What I couldn't write in China

Relative press freedom hasn't led to rampant muckraking, but it's not all smiles and "Have a great day!" beyond Olympic Beijing.

Published August 23, 2008 4:40PM (EDT)

Forget about ping-pong. China's national sport is reading between the lines. For decades, even centuries, official pronouncements and state-dictated reports have been carefully scanned for the implications of some critical omission, the leader whose name got left out, yesterday's slogan suddenly discarded.

For me as well, finishing up my Olympic coverage and another challenging stint in China, it seems that what I couldn't find, didn't see, was kept from hearing or reporting, looms larger than all the spectacle scalped tickets could buy.

This wasn't for lack of effort -- which took me out past the new Olympic city to the end of the new northern subway extension. Guided by an adventurous photographer from Philly recently settled in Beijing, I came to see a large enclave of unofficial "recyclers," perhaps a thousand or two former farmhands, all from nearby Henan province, who now saw better opportunity in picking, sorting and cleaning the capital's plastic bottles, cardboard, cotton rags, obsolete computers and other less palatable detritus. Trash was definitely a Chinese growth industry.

And many were raising their children in concrete block huts set in the midst of the stink and waste. This was a China far from cheery Olympic banners urging citizenry to create "green and cultural zones" or to "start up a new trend -- pay attention to civilization!"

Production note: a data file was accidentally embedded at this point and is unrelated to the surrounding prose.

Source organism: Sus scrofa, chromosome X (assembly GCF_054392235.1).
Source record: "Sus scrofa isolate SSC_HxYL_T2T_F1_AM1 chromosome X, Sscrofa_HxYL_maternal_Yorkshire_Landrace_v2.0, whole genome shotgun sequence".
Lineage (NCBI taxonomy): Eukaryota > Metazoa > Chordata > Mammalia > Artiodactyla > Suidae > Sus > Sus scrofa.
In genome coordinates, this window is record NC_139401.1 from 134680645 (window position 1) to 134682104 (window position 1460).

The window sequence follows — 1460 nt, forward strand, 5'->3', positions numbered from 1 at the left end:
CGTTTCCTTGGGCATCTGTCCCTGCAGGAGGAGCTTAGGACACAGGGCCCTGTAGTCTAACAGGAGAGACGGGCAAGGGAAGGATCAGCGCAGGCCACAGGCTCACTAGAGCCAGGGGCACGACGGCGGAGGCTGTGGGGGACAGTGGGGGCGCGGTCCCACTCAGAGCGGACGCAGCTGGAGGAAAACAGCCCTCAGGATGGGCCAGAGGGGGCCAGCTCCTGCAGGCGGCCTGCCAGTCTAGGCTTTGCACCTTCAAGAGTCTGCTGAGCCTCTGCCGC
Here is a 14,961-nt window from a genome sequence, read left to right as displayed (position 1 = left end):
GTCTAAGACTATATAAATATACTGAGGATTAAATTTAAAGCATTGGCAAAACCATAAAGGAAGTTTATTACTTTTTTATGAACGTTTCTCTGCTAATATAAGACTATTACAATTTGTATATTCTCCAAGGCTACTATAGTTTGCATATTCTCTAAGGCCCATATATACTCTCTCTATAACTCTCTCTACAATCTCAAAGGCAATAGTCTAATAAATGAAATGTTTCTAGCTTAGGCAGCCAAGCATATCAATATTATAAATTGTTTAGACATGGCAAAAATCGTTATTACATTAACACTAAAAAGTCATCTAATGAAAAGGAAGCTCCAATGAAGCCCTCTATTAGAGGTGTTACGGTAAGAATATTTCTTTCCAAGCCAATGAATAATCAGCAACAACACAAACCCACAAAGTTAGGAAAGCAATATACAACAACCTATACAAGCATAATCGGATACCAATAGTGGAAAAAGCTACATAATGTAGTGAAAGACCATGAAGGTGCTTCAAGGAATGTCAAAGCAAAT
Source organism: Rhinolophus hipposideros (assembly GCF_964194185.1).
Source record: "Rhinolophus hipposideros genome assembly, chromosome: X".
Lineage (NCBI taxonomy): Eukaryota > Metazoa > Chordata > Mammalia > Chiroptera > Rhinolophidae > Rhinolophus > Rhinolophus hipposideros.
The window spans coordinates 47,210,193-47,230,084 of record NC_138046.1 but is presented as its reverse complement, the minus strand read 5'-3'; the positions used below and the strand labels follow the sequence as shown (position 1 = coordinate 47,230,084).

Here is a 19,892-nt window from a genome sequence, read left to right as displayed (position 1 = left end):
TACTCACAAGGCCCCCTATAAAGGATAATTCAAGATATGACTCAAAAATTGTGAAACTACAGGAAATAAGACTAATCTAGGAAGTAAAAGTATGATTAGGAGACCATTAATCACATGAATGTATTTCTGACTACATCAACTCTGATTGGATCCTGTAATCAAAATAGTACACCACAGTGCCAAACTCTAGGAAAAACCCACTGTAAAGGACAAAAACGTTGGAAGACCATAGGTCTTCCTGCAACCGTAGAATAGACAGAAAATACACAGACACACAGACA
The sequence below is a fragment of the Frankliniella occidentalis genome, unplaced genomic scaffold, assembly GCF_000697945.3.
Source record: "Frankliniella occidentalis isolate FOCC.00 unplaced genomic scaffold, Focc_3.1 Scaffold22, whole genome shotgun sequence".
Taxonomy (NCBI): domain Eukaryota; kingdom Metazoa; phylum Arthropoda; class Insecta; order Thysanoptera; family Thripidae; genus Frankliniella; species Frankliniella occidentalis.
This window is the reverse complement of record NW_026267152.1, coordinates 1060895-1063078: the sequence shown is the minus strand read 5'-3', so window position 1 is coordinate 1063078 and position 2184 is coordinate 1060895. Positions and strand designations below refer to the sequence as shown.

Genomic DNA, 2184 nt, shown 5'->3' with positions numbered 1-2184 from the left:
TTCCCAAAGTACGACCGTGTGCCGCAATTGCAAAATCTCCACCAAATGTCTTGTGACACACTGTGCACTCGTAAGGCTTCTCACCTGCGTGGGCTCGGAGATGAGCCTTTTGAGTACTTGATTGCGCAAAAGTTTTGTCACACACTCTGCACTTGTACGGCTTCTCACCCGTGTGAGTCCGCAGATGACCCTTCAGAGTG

Still, aside from growling guard dogs, no one blocked our unwelcome attention. One tenant trash sorter even explained how barriers to transport out of the city during the Olympics had killed his usual income of $20 a month. Other men, playing pool in place of working, would only say they were enjoying their two-week "holiday."

Unlike numerous past trips, when I had been followed by vans of Public Security Bureau spies, or escorted everywhere as required by government minders from bogus "host" organizations -- in early years to block scrutiny of sensitive issues but later merely to scrounge expensive meals off the rich foreigner -- this time I was free of obvious impediments.

Restrictions for journalists had been loosened step by step in recent years, and flung aside altogether, at least temporarily, as China strained to show the world its "open" response to the Sichuan earthquake. Now, aside from having to register with local police if I wasn't in a hotel, I could presumably have traveled beyond Beijing to anywhere in the country (excluding Tibet).

Some had predicted, in the run-up to the Olympics, that such free access would lead to a deluge of negative stories as muckraking foreign journalists ran amok. So what happened to those stories? Where the chilling exposés of human-rights outrages or peasants disgruntled over irrigation water diverted to feed Beijing's splashing stadium fountains?

Maybe there is a Nixonian "silent majority" out there who feel these games are a giant waste of human resources and state treasure. As is so often the case, dissent came through to me solely in the form of whispered jokes. The five fuwa, cutesy Olympic mascots based on ancient Chinese elements, were being called the "five disasters" -- in reference to all that had befallen the country in the past year. The "Bird's Nest" stadium was mocked as "impermanent" and "easily crushed," like real nests in nature. And the impressive procession of opening fireworks meant to symbolize "footsteps" in the air were said to be stepping on the people instead.